Shareholders cheered when Corning Inc (NYSE:GLW) reported its second-quarter earnings last month. After the share price declined by double-digit percentage points earlier this year when the company posted what was perceived to be a disappointing first quarter, the stock price has rebounded sharply and is now up more than 10% since its second-quarter results were released.

In the second quarter, the company's core sales rose to $2.76 billion, a 9% increase year over year, while core earnings per share (EPS) decreased 3% to $0.38. The company also said it expected to expand its margins and raised its revenue guidance to $11.3 billion, a $300 million increase, which would represent a 10% year-over-year gain. While the numbers seem to paint a mostly positive picture, they don't tell the full story.

Corning scientists work on glass in the lab.

Corning's heavy capital expenditure spending is beginning to show some handsome returns. Image source: Corning Inc.

A glass half full

The primary reason why shares jumped is that Corning is finally beginning to realize gains from its numerous investments in manufacturing expansion projects. In 2017's fourth-quarter conference call, CEO Wendell Weeks said the company had 23 ongoing projects in the works, including the construction of 11 new plants. These heavy investments weighed on the company's cash flow statements, as capital expenditure spending in 2017 shot up to $1.8 billion, a 60% increase year over year. The market never likes the "uncertainty" of heavy investments in the present for future gains, and Corning's shares predictably tumbled.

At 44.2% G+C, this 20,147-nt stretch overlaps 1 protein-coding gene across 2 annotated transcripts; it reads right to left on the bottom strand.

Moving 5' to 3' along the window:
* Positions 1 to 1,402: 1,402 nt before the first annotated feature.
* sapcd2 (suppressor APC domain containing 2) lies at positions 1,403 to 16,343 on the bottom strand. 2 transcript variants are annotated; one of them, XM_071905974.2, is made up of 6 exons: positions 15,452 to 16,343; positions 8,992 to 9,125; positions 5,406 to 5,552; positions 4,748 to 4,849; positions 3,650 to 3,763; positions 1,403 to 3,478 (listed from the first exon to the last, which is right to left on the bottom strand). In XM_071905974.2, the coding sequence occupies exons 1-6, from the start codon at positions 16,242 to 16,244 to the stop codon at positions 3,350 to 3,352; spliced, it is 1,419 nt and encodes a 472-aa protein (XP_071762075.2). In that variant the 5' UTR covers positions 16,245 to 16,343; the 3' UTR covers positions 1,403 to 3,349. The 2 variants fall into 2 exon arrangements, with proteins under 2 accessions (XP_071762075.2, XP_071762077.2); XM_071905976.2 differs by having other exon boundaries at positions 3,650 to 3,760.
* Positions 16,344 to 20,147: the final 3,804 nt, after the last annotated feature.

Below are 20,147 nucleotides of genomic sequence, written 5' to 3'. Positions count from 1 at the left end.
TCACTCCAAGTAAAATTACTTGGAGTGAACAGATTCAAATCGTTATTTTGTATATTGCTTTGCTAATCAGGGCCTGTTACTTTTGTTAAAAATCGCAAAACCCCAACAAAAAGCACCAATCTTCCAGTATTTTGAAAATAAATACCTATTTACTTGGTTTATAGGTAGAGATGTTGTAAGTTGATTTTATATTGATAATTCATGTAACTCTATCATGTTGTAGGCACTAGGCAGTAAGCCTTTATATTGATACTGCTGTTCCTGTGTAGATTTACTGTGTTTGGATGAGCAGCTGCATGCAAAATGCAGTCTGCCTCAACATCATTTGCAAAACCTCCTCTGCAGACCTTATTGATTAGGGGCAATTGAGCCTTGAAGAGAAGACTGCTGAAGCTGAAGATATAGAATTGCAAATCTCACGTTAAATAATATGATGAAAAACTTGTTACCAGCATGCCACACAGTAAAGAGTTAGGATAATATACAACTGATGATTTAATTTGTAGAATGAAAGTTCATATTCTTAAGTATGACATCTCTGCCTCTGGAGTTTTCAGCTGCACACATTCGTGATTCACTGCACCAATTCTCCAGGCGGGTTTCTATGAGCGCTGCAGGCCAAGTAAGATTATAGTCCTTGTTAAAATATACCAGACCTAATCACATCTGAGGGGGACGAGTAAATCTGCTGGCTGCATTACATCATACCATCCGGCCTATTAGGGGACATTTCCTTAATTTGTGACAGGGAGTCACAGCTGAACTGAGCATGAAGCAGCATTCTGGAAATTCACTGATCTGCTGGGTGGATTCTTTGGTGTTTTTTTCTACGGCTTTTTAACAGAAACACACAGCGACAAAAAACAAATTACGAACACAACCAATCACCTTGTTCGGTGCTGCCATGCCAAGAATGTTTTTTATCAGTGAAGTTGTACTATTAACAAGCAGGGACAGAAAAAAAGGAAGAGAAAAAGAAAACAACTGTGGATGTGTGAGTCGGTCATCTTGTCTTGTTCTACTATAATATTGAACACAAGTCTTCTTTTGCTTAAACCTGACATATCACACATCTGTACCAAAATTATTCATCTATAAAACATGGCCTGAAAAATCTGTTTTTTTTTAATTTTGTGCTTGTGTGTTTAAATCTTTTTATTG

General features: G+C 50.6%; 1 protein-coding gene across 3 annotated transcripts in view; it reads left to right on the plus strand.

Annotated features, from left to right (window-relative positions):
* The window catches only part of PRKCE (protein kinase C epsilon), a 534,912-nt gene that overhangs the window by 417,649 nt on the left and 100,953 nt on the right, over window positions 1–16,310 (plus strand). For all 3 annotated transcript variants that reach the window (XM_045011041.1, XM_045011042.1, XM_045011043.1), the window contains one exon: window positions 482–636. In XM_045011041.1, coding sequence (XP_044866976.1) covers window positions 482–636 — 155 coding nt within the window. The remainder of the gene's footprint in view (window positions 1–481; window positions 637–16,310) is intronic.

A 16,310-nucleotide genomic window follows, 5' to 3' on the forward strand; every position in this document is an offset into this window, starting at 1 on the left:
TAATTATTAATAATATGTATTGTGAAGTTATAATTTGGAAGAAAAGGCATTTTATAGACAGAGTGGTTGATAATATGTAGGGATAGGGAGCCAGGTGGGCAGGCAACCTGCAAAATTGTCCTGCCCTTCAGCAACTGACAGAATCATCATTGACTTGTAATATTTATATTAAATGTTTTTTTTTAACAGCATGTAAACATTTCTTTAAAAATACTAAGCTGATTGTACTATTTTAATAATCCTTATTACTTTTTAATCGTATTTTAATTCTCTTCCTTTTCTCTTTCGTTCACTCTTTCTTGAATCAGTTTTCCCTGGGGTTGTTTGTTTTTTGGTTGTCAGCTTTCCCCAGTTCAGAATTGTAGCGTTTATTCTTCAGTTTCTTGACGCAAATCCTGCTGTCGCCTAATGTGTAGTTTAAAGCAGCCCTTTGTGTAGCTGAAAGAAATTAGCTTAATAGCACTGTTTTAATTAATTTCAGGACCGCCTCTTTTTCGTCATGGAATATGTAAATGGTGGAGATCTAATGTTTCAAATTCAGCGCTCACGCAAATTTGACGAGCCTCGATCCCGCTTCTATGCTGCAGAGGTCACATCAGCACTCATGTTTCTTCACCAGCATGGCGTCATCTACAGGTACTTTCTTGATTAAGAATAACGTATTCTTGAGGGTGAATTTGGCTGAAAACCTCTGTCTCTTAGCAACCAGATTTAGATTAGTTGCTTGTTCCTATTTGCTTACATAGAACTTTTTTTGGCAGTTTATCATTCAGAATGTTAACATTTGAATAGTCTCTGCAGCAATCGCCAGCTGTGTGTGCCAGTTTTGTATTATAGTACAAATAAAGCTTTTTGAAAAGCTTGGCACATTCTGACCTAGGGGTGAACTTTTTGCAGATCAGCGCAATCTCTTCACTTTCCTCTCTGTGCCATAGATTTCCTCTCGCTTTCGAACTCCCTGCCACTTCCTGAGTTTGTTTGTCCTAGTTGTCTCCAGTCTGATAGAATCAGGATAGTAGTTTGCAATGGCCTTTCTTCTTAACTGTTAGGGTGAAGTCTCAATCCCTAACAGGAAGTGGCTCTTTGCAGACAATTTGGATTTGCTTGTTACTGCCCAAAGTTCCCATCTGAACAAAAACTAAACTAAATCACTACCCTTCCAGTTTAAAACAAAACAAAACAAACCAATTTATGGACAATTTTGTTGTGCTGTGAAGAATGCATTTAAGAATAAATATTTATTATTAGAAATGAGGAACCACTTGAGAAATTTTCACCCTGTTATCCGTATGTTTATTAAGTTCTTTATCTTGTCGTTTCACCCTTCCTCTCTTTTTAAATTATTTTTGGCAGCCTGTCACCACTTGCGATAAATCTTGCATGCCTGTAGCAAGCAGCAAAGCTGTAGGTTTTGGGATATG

The expectation, however, was that as these capacity expansion projects began to come online, the company's sales and margins would improve, which is exactly what appears to be happening now. In the company's second-quarter conference call, transcribed by S&P Global Market Intelligence, Weeks said:

As planned, we undertook a phase of intense operating and capital investments to help us meet committed demand and capture new opportunities. We have now reached an inflection point where those investments are yielding clear benefits, including increased sales and greater profitability. Several of our largest projects have exited the start-up phase and production and efficiency rates are climbing. So we are on track to meet increased demand, grow sales and significantly improve profitability in quarter 3 and beyond ... So we feel great about both the back half of 2018 and our long-term opportunities...

Let's take a brief look at a couple of specific areas where these investments are already beginning to pay off.

A prettier display

Corning's Display Technologies division manufactures glass substrates used to make liquid crystal displays (LCDs) for screens on televisions, monitors, and an array of other gadgets. Due to increased global competition, this product is becoming commoditized, and margins and profits in this segment have plummeted for years. For a single data point to illustrate this point, in 2014's second quarter, core earnings in this segment were $300 million. This quarter, earnings were $192 million, representing a 36% decline from the segment's results four years ago.